A while ago Matthew Norwood wrote an excellent article describing the troubleshooting process they used to figure out why a particular web application worked way too slowly. Greg Ferro was quick to point out that it doesn’t make sense to assume the network is the problem and work through the whole chain slowly eliminating every potential networking device as the source of the problem when you might be facing an application design issue. However, there’s an even more important consideration: your network troubleshooting toolbox lacks the right troubleshooting tools for this job.
Some of the browsers have all the tools you need already built in:
- In Chrome, open the Developer Tools by right-clicking anywhere on the page and selecting Inspect element. The Network tab in the pop-up window gives you the request timeline.
- In Safari, you have to enable development tools in advanced preferences. After that, you can show Web Inspector from the Develop menu and enable resource tracking in the Resources tab.
- In Firefox, use the Firebug plug-in; you’ll find the timeline in the Net tab.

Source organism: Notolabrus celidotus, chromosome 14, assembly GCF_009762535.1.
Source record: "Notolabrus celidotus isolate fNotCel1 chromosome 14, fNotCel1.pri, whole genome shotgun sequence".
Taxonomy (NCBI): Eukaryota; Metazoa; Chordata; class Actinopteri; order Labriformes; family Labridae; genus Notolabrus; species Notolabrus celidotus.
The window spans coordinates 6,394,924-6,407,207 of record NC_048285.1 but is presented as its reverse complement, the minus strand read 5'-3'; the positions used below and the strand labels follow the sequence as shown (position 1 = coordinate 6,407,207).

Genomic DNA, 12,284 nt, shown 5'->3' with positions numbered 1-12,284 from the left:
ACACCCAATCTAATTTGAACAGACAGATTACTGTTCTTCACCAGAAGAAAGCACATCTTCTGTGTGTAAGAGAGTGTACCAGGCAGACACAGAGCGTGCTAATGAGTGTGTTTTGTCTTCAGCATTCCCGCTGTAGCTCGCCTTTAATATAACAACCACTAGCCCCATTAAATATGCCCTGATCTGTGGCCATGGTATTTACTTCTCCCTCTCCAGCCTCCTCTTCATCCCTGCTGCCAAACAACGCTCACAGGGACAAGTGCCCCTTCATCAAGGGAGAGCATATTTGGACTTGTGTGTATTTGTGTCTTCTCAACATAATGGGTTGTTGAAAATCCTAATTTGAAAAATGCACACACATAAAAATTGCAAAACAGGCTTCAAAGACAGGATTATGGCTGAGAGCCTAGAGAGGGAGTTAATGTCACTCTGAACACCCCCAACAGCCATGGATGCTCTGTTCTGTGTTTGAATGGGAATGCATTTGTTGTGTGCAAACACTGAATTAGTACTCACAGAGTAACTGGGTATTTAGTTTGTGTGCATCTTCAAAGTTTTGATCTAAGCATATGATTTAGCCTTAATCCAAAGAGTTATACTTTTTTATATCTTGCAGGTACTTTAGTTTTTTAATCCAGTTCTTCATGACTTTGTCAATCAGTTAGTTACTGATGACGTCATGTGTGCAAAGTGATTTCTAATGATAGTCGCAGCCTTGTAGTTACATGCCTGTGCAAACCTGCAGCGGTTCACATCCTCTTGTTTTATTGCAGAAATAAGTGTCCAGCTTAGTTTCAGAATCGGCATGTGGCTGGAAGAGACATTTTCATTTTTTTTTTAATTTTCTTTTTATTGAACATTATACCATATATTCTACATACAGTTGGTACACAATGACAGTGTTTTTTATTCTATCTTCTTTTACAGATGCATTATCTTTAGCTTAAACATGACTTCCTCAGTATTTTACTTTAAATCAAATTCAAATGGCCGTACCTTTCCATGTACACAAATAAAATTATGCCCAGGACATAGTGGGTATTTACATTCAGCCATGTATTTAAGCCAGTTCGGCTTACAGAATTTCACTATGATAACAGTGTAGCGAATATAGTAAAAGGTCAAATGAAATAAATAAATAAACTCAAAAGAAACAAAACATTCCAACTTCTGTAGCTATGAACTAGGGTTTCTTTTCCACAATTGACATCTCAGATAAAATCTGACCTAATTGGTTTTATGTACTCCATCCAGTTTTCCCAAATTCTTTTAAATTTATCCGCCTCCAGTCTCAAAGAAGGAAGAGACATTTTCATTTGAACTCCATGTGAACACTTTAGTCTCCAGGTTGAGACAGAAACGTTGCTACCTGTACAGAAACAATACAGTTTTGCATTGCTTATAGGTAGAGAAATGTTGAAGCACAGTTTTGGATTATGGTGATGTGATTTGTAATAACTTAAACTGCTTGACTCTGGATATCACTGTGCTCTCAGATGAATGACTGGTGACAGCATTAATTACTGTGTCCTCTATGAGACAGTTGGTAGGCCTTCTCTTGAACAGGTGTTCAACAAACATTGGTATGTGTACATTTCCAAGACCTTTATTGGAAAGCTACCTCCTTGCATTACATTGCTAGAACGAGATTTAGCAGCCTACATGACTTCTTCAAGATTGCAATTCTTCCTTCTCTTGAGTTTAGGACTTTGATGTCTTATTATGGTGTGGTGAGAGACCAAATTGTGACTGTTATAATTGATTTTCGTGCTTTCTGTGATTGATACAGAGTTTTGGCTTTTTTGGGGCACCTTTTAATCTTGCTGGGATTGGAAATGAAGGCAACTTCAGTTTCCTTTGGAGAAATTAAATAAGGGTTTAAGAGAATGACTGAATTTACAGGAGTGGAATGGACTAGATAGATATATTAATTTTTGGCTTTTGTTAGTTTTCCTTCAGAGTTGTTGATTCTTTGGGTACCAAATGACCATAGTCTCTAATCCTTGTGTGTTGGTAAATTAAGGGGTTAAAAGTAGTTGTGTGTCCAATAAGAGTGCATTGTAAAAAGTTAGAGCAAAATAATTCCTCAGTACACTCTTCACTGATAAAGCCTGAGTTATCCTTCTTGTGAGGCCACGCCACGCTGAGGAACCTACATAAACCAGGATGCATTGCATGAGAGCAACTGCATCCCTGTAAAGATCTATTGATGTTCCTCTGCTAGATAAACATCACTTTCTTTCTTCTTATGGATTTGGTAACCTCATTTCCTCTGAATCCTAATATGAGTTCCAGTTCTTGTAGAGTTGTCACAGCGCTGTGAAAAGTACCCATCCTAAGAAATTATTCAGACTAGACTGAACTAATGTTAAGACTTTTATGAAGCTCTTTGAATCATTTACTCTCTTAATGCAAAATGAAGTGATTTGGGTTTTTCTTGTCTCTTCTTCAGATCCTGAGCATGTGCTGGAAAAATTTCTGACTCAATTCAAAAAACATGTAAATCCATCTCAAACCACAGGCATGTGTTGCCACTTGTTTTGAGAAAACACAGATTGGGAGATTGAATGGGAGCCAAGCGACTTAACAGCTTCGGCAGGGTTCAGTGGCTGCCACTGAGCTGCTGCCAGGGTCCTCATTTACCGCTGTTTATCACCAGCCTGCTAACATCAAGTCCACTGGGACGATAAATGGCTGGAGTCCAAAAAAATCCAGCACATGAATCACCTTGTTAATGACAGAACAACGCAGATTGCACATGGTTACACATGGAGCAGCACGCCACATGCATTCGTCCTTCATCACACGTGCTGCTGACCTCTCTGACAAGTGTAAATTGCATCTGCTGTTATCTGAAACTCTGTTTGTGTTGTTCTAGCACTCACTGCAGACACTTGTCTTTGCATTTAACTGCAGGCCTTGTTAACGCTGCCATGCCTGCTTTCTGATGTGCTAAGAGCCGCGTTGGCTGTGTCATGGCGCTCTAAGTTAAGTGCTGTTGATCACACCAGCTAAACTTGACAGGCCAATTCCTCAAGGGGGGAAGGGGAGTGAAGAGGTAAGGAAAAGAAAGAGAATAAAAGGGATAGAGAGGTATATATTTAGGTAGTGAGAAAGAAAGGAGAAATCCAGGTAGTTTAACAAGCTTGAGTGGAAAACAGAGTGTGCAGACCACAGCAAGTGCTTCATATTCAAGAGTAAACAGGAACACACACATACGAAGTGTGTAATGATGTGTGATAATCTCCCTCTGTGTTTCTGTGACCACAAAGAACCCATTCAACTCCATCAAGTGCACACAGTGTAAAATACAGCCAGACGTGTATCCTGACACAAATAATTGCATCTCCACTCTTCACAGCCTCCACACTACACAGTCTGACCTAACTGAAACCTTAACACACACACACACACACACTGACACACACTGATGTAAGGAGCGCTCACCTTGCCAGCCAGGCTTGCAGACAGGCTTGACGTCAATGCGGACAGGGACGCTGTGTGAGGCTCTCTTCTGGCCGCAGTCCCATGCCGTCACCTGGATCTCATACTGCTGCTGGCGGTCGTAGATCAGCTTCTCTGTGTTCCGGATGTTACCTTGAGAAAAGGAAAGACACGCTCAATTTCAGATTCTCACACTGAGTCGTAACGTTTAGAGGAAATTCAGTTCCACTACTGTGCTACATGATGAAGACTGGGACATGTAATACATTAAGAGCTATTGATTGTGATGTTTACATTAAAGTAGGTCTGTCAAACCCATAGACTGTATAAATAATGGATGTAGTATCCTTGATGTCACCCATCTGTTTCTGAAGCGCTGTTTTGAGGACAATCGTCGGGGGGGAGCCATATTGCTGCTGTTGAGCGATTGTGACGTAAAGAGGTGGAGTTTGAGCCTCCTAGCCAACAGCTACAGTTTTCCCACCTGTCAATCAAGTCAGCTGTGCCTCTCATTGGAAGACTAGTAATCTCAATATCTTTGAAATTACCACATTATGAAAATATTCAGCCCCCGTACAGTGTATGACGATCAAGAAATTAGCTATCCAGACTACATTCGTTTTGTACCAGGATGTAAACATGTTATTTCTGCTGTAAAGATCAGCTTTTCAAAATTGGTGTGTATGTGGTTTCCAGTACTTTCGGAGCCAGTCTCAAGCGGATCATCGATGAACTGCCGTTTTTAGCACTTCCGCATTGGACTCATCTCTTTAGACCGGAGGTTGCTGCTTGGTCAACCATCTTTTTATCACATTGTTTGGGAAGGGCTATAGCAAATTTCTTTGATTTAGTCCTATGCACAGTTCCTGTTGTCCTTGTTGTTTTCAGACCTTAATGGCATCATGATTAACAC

If you want to use a standalone browser-independent tool, download Fiddler, a proxy HTTP server that runs on your workstation, logs all HTTP requests and allows you to see them as a timeline or analyze each one of them.
Regardless of the tool you use, the HTTP request/response timeline gives you a quick insight into web application behavior. For example, compare the redesigned Cisco’s home page to Microsoft’s:
After you’ve identified the main culprit (too many HTTP requests or slow response to individual HTTP requests), you can either send the application developers back to the drawing board or investigate individual requests. Most tools allow you to select an individual request from the timeline to inspect the details (in Fiddler, select the statistics tab). Here’s a sample printout from one of my applications where the server does a lot of SQL work before returning the response data.
As you can see, you can analyze network latency (TCP connect time), server response time (delta time between ServerGotRequest and ServerBeginResponse), transfer time (between ServerBeginResponse and ServerDoneResponse) and local processing time (between ServerDoneResponse and ClientDoneResponse), yet again giving you the data you need to decide whether to go into network, server or application performance troubleshooting.
Update 2010-03-14 @ 12:20 UTC: Inserted browser-specific instructions. Thank you, Stew and IanH!